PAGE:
US 20040197059 A1
An optical fiber cable having a polymeric component, in particular a buffer tube, suitable for both terrestrial and undersea uses. The polymeric material forming the component has a copolymer of propylene with a C4-C8 α-olefin and preferably a nucleating agent disbursed therein. The obtained component shows improved dimensional stability, which guarantees its non-deformability, and high transparency and can be extruded at lower extrusion temperatures.
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62. Optical fiber cable component comprising a polymeric material comprising a crystalline random copolymer of propylene with at least one C4-C8 α-olefin.
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 The invention relates to an optical fiber cable comprising a component of polymeric material having, in particular, an improved dimensional stability and to said optical fiber cable component. More in particular, said cable component is preferably in the form of a tube of polymeric material comprising at least one optical fiber housed therein.
 As mentioned in U.S. Pat. No. 5,911,023, in designing the cable structure, it is important to ensure that process or construction induced stresses related to cable production do not interfere with optical fiber performance. For extruded components, such as buffer tubes containing optical fibers, poor flexibility, compression-tension resistance and thermal expansion properties may result in an overall reduced efficiency of the optical fibers and residual stress in the finished product.
 According to the above cited patent, while fiber optic buffer tubes have been primarily made from engineering resins (such as polybutylen-terephtalate (PBT), polycarbonate, polyamides), the use of polyolefin buffer tubes have become increasingly attractive.
 For instance, U.S. Pat. No. 5,574,816 discloses a buffer tube for an optical fiber cable made from a propylene-ethylene copolymer resin having nucleating agents and filler materials disbursed therein. The nucleating agents and filler materials improve compression-tension resistance and thermal expansion properties of the polypropylene-polyethylene buffer tube; further, a low shrinkage, without negatively affecting flexibility and cost, is observed. Examples of materials suitable for realising the buffer tubes are Stamylan 83E10N, a polypropylene resin produced by DSM Engineering Plastics of Geleen, The Netherlands, having approximately 11 weight percent polyethylene and 0.4 weight percent talc nucleating agent.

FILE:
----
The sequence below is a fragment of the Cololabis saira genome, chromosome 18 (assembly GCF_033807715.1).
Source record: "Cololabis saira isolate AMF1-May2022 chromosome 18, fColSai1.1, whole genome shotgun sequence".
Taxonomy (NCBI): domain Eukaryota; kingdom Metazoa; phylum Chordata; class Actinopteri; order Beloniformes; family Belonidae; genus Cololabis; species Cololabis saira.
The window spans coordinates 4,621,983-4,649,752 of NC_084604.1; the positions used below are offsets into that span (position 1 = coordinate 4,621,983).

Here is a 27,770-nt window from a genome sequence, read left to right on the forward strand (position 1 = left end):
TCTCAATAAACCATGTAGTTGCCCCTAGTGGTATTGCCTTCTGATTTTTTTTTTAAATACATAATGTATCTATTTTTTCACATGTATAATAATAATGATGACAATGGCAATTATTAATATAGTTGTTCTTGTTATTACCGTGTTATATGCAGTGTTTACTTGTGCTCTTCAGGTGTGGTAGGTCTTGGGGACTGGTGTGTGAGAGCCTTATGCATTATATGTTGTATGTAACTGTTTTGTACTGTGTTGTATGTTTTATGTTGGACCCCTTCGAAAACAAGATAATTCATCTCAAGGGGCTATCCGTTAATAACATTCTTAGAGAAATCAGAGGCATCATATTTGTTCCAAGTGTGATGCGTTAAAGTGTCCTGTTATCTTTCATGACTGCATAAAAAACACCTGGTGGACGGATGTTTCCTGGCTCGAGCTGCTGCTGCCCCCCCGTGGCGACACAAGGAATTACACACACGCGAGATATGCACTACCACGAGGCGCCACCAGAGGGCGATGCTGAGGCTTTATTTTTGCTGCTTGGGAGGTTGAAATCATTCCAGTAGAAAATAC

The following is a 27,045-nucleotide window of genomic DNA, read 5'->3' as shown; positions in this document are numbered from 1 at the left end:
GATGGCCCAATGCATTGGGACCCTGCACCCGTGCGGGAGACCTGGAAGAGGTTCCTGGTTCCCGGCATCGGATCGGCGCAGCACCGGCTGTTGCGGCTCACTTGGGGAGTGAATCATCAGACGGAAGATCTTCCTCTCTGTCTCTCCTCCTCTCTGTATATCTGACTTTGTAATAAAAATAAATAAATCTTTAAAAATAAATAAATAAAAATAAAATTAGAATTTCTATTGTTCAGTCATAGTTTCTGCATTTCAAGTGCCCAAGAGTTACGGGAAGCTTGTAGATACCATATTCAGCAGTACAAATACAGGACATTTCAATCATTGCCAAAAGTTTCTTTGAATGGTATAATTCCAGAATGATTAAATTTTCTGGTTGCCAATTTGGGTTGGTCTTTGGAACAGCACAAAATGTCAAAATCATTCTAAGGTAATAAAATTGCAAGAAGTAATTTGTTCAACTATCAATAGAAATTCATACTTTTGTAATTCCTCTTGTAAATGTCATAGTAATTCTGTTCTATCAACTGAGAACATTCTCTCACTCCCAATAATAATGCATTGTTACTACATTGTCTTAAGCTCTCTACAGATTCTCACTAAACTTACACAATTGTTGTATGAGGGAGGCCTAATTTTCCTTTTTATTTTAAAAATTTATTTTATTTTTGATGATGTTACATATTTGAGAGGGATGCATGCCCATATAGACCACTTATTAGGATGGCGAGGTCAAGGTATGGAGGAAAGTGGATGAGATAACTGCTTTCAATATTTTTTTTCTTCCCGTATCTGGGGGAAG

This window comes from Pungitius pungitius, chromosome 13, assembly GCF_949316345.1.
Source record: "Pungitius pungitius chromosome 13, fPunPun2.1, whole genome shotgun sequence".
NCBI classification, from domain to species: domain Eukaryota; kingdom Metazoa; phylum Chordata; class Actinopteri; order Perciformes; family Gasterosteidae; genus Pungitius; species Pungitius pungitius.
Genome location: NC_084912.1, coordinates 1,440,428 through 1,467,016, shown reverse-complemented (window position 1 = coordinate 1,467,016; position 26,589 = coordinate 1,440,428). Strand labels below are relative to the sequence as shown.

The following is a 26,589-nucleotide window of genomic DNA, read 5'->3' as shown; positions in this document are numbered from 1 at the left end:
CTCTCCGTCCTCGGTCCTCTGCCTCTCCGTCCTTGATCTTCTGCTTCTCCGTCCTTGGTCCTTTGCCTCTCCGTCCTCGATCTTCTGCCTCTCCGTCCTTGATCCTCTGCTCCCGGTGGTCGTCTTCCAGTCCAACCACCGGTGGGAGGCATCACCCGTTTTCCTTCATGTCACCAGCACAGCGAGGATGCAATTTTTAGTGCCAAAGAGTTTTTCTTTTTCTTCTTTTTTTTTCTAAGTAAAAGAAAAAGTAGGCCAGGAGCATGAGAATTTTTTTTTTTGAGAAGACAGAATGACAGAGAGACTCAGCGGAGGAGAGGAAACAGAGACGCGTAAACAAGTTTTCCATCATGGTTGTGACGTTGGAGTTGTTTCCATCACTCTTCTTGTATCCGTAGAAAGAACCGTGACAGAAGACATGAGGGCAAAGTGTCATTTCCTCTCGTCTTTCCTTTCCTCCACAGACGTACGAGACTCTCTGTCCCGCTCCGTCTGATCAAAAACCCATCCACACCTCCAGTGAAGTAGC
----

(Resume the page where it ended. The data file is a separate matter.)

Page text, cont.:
The above cited U.S. Pat. No. 5,911,023 discloses optical fiber components, such as a buffer tube, a polymeric jacket or a slotted core, made of a thermoplastic polyolefin, preferably a propylene or ethylene homopolymer or a propylene-ethylene copolymer, characterized by a Melt Flow Index (MFI) higher than 3 and wherein a nucleating agent is disbursed therein, which result in substantial improvements in buffer tube crystallinity and crystallization rates, as well as reduced post extrusion shrinkage and improved crush resistance, gel compatibility and fiber length control.
 U.S. Pat. No. 5,751,880 relates to an optical unit for an optical fiber telecommunications cable, the unit comprising a tube of plastics material, preferably polyethylene, polypropylene or polyvinyl chloride, having a modulus of elasticity less than 1500 MPa at 20° C. and a stress/elongation curve without a yield point. The proposed materials provide flexible and elastic tubes for the optical fiber unit, thereby making handling thereof easier. Because of its flexibility, the optical unit has greatly reduced “memory” thereby facilitating splicing operations on stranded loose tube structure cables.
 EP-A-1,024,382 discloses a telecommunications cable element having a transmission element disposed in a buffer tube made from thermoplastic polyolefin elastomeric buffer material, preferably a propylene-ethylene copolymer, having a modulus of elasticity below about 500 MPa at room temperature and below about 1500 MPa at −40° C. Preferably, the polyolefin has an elongation at break below about 500% and an MFI above about 3. Flexibility of the elastomeric material is maintained over a wide range of temperature; further, its compatibility with low cost, thixotropic, water-blocking gel filling materials is observed.